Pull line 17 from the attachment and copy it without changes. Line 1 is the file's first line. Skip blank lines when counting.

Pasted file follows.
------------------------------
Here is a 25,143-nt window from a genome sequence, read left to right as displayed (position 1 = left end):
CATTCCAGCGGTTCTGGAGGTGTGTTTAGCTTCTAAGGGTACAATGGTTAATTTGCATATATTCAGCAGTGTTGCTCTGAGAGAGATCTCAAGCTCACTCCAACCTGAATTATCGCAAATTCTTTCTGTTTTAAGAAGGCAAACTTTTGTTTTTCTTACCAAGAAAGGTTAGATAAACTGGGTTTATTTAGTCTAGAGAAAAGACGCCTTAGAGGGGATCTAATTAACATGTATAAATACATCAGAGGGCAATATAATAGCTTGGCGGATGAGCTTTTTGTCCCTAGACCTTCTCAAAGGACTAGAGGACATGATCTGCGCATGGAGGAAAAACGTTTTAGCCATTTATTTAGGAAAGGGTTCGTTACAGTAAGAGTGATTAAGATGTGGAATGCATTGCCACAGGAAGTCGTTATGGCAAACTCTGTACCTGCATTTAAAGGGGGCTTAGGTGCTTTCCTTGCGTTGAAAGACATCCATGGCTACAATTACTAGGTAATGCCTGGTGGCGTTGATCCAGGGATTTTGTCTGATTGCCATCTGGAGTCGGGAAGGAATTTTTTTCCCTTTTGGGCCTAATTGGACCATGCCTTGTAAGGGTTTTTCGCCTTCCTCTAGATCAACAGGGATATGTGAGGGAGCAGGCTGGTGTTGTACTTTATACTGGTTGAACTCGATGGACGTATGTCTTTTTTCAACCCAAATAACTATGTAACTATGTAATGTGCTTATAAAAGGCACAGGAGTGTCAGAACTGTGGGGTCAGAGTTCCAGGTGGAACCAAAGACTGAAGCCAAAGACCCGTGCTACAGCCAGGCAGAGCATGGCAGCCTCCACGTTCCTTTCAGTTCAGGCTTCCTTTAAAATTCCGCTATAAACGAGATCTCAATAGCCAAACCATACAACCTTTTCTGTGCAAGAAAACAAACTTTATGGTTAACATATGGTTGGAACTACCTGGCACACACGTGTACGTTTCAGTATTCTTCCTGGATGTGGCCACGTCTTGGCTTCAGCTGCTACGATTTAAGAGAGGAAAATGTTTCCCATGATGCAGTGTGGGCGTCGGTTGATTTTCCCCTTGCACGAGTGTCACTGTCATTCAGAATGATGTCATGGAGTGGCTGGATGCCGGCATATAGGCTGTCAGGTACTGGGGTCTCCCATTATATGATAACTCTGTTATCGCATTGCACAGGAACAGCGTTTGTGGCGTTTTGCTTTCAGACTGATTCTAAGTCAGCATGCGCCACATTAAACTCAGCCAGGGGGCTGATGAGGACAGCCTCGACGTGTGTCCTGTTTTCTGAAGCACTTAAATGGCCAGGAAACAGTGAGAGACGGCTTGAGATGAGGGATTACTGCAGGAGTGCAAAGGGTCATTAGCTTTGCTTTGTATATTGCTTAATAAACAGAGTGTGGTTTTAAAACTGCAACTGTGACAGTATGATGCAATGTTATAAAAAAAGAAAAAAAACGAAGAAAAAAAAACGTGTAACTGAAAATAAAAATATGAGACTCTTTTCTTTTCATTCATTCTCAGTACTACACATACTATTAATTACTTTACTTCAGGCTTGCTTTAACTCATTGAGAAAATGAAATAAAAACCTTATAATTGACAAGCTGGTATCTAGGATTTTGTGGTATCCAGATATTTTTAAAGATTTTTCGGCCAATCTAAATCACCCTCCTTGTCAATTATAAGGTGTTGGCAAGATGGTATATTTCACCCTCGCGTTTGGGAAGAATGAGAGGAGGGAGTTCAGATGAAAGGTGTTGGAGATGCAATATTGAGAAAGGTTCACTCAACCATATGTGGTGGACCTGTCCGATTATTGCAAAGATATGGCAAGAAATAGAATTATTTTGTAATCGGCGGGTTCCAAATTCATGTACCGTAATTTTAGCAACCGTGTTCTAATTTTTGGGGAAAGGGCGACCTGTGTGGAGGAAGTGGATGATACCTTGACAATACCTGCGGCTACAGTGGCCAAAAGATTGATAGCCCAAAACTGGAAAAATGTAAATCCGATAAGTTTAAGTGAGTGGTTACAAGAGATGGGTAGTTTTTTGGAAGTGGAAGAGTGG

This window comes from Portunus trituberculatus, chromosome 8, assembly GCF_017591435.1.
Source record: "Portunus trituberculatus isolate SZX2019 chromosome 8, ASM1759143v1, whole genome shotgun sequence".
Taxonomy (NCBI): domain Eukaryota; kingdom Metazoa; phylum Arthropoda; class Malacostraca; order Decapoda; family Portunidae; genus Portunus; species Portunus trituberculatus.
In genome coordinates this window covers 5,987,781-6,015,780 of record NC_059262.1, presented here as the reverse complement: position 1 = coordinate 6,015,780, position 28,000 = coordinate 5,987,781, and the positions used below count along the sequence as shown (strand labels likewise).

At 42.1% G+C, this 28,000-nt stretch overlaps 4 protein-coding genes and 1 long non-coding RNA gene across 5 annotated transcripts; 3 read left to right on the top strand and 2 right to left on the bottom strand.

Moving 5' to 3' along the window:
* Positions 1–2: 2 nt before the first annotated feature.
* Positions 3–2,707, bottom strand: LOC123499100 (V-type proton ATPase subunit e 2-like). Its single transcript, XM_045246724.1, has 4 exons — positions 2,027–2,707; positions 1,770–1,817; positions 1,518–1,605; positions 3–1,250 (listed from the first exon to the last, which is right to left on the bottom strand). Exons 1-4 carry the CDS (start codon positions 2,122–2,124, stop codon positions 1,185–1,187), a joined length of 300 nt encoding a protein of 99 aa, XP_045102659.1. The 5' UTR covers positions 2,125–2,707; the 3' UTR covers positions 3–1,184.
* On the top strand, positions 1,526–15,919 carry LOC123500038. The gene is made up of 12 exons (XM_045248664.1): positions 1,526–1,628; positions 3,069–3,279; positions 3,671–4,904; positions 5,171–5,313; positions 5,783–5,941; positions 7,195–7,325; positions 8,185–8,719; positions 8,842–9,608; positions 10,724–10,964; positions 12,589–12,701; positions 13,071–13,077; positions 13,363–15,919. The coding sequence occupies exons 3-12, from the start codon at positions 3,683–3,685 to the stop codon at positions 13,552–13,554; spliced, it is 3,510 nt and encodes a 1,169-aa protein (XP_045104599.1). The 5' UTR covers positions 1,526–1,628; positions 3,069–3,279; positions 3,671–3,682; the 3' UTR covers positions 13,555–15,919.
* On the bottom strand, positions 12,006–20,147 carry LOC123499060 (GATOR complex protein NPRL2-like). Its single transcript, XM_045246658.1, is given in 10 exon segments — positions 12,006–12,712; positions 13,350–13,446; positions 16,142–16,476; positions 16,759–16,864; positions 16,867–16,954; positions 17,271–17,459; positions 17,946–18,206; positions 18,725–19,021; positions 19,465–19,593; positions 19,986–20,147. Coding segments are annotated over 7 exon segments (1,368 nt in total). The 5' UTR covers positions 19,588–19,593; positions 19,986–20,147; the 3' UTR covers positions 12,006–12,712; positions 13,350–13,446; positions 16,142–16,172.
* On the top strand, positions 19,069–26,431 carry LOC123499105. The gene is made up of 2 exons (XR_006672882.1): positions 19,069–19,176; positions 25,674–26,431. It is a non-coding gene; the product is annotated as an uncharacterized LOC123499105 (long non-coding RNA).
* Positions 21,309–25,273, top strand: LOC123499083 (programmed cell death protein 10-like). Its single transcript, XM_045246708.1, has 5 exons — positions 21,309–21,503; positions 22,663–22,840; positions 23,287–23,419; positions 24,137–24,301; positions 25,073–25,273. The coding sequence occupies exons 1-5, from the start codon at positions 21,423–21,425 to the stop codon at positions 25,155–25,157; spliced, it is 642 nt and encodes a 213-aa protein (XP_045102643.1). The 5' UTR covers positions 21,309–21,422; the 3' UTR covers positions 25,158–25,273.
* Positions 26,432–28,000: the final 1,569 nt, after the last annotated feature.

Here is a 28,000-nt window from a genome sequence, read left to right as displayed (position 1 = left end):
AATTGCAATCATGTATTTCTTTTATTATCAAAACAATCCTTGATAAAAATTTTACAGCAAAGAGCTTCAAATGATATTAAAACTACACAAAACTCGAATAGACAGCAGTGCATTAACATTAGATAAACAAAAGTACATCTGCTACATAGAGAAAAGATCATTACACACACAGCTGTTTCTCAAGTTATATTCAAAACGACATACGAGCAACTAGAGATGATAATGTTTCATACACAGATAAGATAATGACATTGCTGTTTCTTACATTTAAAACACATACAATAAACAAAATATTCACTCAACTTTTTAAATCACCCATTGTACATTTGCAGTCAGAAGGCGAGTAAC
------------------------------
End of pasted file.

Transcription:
AATTGCAATCATGTATTTCTTTTATTATCAAAACAATCCTTGATAAAAATTTTACAGCAAAGAGCTTCAAATGATATTAAAACTACACAAAACTCGAATAGACAGCAGTGCATTAACATTAGATAAACAAAAGTACATCTGCTACATAGAGAAAAGATCATTACACACACAGCTGTTTCTCAAGTTATATTCAAAACGACATACGAGCAACTAGAGATGATAATGTTTCATACACAGATAAGATAATGACATTGCTGTTTCTTACATTTAAAACACATACAATAAACAAAATATTCACTCAACTTTTTAAATCACCCATTGTACATTTGCAGTCAGAAGGCGAGTAAC